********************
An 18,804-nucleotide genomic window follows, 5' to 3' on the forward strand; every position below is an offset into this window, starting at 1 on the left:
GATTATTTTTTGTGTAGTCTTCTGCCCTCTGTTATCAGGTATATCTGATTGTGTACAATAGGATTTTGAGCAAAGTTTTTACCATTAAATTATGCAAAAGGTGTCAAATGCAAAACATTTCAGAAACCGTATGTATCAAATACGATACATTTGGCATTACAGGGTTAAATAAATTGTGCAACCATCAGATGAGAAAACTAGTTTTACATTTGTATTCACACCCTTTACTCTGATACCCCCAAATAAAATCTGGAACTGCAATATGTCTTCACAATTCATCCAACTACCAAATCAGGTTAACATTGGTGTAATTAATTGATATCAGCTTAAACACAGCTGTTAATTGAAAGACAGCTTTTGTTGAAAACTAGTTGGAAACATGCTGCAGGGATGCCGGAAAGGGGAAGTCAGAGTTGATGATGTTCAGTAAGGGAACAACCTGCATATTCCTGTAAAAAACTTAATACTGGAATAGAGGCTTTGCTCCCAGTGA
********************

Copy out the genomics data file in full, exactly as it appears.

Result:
An 18,804-nucleotide genomic window follows, 5' to 3' on the forward strand; every position below is an offset into this window, starting at 1 on the left:
GATTATTTTTTGTGTAGTCTTCTGCCCTCTGTTATCAGGTATATCTGATTGTGTACAATAGGATTTTGAGCAAAGTTTTTACCATTAAATTATGCAAAAGGTGTCAAATGCAAAACATTTCAGAAACCGTATGTATCAAATACGATACATTTGGCATTACAGGGTTAAATAAATTGTGCAACCATCAGATGAGAAAACTAGTTTTACATTTGTATTCACACCCTTTACTCTGATACCCCCAAATAAAATCTGGAACTGCAATATGTCTTCACAATTCATCCAACTACCAAATCAGGTTAACATTGGTGTAATTAATTGATATCAGCTTAAACACAGCTGTTAATTGAAAGACAGCTTTTGTTGAAAACTAGTTGGAAACATGCTGCAGGGATGCCGGAAAGGGGAAGTCAGAGTTGATGATGTTCAGTAAGGGAACAACCTGCATATTCCTGTAAAAAACTTAATACTGGAATAGAGGCTTTGCTCCCAGTGA